Thursday, June 30, 2011


We hear a lot about whether other people's choices about what to do with their bodies is "natural."

Two cis women, or two cis men, for that matter, who have sex with each other are held to be "unnatural" because they can't reproduce without scientific help and a donor of some kind.  Heterosexual couples who don't want children are called "unnatural" because apparently everyone should want to pass on their DNA regardless of whether it's actually a good idea for them to do so.  Women who like sex are "unnatural" because sex is really just for heterosexual couples and, in that context, it's just supposed to be all about men's satisfaction; women are just supposed to lie back and think of dinner or jewellery or marriage or whatever else it is that the man is supposed to have given them in payment for sex.  (Pardon the pun, but fuck that.)  People who are in polyamorous relationships are called "unnatural" because everyone knows that no normal human being has ever been able to love more than one person at one time.

And perhaps the most vitriolic rants about the "unnatural"-ness of people's desire and decisions to do as they please with their own bodies are levelled against people who, for one reason or another, don't stick to society's still-rigid ideas about what women and men should be.  Trans people, Genderqueer people, drag queens and kings, tomboys, girls who like science, boys who like the colour pink, and anyone who subverts the concept of gender or (as in the case of the child whose parents refuse to reveal hir gender to the rest of the world, many people in which seem to be disturbingly interested in knowing what kind of genitalia said child possesses) completely throws the concept out the window...all of them are dismissed and even attacked for being "unnatural."

As if being "natural" were the only yardstick by which we can measure whether it's right or wrong for a person to be doing something.

Being yourself to the best of your ability to do so is a hell of a lot more natural than playing golf, but I've never heard any big moral outcry against people who hit the links.  (Jokes about doctors who golf when they're supposed to be working don't count and are not welcome.)  Making music isn't natural.  Wearing clothes isn't natural (though it's a good idea when it's cold outside, and if you try not wearing clothes outside of your own home or a nudist colony, you normally run a very heavy risk of being arrested or otherwise punished in most societies).  Space exploration isn't natural.  Watching TV, driving cars or riding bikes, domesticating animals, agriculture, science, medicine, any concept of justice we've been able to form, pretty much all of the Arts and Humanities, playing sports, cooking our food, even (Dare I say it?  YES!) involvement in religious and/or spiritual activities...all completely not natural.  Granted, some similar behaviours to some of these things do exist in other species, but for the most part, these things (especially in combination) are things that only humans do.  We're unlike any other species that currently exists on this planet.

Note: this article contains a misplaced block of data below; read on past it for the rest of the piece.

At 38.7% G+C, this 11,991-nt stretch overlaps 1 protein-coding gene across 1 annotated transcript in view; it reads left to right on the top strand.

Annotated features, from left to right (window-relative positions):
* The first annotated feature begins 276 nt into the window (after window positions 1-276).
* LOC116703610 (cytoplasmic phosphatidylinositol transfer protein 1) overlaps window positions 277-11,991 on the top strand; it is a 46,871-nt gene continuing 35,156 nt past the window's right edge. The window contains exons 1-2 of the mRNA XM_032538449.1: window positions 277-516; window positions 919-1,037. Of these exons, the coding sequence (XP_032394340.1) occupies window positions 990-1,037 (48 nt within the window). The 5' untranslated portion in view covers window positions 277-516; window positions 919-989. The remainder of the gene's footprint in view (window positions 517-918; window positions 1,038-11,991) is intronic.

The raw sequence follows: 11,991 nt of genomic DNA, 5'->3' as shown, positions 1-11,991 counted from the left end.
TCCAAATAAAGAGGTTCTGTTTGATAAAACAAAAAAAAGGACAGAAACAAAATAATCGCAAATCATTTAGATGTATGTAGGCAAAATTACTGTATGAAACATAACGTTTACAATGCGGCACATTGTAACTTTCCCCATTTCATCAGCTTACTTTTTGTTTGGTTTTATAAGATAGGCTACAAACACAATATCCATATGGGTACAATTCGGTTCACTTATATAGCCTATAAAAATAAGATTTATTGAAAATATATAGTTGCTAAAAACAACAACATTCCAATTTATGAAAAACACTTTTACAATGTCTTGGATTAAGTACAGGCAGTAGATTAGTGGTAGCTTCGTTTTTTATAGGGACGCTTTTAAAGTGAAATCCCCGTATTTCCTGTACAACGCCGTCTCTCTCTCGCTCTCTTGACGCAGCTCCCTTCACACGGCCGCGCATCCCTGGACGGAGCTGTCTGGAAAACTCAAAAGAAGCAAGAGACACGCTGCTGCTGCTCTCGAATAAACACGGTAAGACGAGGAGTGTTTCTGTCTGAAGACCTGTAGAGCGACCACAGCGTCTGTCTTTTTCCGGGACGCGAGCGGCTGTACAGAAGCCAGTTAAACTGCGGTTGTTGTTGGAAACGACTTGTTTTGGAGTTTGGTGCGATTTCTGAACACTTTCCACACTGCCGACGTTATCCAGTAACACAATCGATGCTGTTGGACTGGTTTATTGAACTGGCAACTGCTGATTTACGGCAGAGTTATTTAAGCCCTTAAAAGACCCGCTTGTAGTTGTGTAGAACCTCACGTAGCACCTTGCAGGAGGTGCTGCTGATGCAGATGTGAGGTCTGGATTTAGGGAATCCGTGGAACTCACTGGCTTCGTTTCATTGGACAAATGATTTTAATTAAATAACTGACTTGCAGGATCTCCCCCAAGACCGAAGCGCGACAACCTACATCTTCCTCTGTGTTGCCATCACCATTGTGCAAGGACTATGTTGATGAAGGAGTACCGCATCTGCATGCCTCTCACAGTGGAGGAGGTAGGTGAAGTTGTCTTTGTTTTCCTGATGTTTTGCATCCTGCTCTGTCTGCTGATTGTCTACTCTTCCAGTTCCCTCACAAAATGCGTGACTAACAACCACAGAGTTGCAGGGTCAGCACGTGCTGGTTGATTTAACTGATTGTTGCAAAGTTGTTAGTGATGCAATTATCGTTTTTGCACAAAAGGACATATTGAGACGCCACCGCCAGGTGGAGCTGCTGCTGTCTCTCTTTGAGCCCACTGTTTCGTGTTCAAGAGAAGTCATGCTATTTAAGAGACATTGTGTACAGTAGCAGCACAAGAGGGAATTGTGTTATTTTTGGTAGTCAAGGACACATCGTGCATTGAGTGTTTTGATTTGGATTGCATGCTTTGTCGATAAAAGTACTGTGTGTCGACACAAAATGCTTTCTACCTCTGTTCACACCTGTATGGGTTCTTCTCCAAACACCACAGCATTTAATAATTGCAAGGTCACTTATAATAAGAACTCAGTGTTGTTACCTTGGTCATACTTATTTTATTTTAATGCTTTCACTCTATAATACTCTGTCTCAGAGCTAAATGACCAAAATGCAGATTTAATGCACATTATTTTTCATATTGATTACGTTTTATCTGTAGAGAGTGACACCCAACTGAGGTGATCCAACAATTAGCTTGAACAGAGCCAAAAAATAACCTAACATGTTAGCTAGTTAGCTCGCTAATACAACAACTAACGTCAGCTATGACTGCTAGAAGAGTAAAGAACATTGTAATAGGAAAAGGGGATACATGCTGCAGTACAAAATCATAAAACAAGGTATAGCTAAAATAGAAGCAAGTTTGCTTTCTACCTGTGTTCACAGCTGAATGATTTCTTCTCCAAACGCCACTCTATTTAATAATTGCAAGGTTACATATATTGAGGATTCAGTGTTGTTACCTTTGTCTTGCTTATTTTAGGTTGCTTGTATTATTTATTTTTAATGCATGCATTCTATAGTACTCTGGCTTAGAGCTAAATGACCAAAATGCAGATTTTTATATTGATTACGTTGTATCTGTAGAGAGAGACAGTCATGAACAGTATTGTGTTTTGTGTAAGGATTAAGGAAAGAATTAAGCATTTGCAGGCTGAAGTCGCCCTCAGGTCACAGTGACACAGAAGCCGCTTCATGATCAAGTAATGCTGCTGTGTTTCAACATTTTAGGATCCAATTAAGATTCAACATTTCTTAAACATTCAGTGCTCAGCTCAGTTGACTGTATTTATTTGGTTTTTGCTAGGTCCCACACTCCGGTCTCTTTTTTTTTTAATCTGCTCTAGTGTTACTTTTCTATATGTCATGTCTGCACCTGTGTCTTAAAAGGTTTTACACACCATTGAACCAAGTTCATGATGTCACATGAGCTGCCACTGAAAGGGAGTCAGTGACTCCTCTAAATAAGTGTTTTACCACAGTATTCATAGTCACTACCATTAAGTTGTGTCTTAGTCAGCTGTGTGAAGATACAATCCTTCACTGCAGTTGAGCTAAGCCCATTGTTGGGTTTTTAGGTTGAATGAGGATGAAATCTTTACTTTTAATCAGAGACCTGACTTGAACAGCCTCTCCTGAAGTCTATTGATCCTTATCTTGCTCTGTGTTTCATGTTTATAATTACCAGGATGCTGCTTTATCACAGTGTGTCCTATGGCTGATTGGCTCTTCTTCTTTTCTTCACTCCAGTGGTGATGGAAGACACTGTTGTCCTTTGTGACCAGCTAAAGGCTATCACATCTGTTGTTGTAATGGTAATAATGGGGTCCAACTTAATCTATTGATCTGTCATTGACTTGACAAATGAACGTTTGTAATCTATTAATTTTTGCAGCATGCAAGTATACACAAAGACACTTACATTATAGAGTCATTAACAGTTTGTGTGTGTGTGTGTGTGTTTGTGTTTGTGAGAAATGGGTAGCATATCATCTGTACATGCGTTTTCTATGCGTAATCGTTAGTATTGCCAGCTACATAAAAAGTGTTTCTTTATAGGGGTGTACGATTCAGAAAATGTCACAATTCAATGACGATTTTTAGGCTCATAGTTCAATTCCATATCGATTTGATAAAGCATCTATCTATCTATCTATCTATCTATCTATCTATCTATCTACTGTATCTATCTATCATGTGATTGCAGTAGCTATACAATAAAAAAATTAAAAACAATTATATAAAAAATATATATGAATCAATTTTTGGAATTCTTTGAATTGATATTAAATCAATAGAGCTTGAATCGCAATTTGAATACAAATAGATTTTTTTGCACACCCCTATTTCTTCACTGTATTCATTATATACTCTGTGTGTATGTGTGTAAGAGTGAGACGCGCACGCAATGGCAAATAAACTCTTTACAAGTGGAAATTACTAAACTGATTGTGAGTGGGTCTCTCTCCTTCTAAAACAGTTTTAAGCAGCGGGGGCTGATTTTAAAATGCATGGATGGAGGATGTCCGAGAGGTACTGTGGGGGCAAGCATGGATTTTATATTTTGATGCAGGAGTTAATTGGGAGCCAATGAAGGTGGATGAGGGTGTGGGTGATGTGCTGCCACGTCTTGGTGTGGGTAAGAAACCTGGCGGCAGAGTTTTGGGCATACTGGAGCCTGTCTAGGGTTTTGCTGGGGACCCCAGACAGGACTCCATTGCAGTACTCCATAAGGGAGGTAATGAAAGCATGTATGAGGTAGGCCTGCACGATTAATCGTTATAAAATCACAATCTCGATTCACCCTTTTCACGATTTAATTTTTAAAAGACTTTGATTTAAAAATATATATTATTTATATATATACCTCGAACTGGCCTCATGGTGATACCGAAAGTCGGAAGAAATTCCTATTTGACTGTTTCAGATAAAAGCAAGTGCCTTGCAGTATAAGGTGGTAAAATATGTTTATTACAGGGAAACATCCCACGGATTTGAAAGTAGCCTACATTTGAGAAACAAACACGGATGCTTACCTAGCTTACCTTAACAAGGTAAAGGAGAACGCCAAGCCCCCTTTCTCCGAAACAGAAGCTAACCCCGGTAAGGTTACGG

To be human, in short, is to be extremely unnatural.

So don't talk to me about whether someone else's choices regarding their own lives and bodies are "natural".  Unless you want to renounce everything that humans have made and done, which would include any and every luxury you've ever enjoyed in your life (even the most basic things like the clothing that replaces the fur we don't have and the languages that let us communicate with other humans), then as far as I'm concerned, you have no right to look down on other people for being "unnatural."

They may be unnatural...but as long as you're a human being, so are you.

Sunday, June 12, 2011

A (relatively) quick observation...

Those who insist on upholding the sanctity of human life also tend to be the ones who don't mind if a longer life means more suffering.  Are you looking for an abortion because you were raped or the fetus is missing something rather important, like most of its lungs?  Tough, you're just going to have to give birth anyway, because human life is so sacred that it should have to suffer as much as possible before it dies; an excruciating death by suffocation is vastly preferable to a relatively quick death in the womb, and being forced to bear your rapist's child is a fitting punishment for whatever you did to deserve being raped in the first place.  Want the right to determine the time and circumstances of your own death because you've got Alzheimer's and you want to leave this world before the disease completely consumes your mind?  Not a chance; your life is sacred, so you're just going to have to suffer through the whole damn thing, and your family will be forced to watch your heartbreaking decline.  Are you in so much physical pain that you need large doses of painkillers just to make you even halfway comfortable?  Well, you're not going to get nearly enough because even if you're terminally ill, it's wrong to hasten your death like that.  Human life is sacred.  You'll just have to suffer until you die.

Life is sacred.  That doesn't mean, however, that honouring that sacredness means that life has to be preserved at all costs in all situations.  To do so robs people of their dignity and makes them suffer in ways that wouldn't even be considered necessary if it weren't for the religious excuses that are so often held up as reasons to make it happen.  And honouring the sanctity of life doesn't necessarily mean the preservation of Earthly existence; sometimes, when the most compassionate thing to do is to let that life end, or to cause it to end, then honouring the sanctity of life means accepting the reality of death.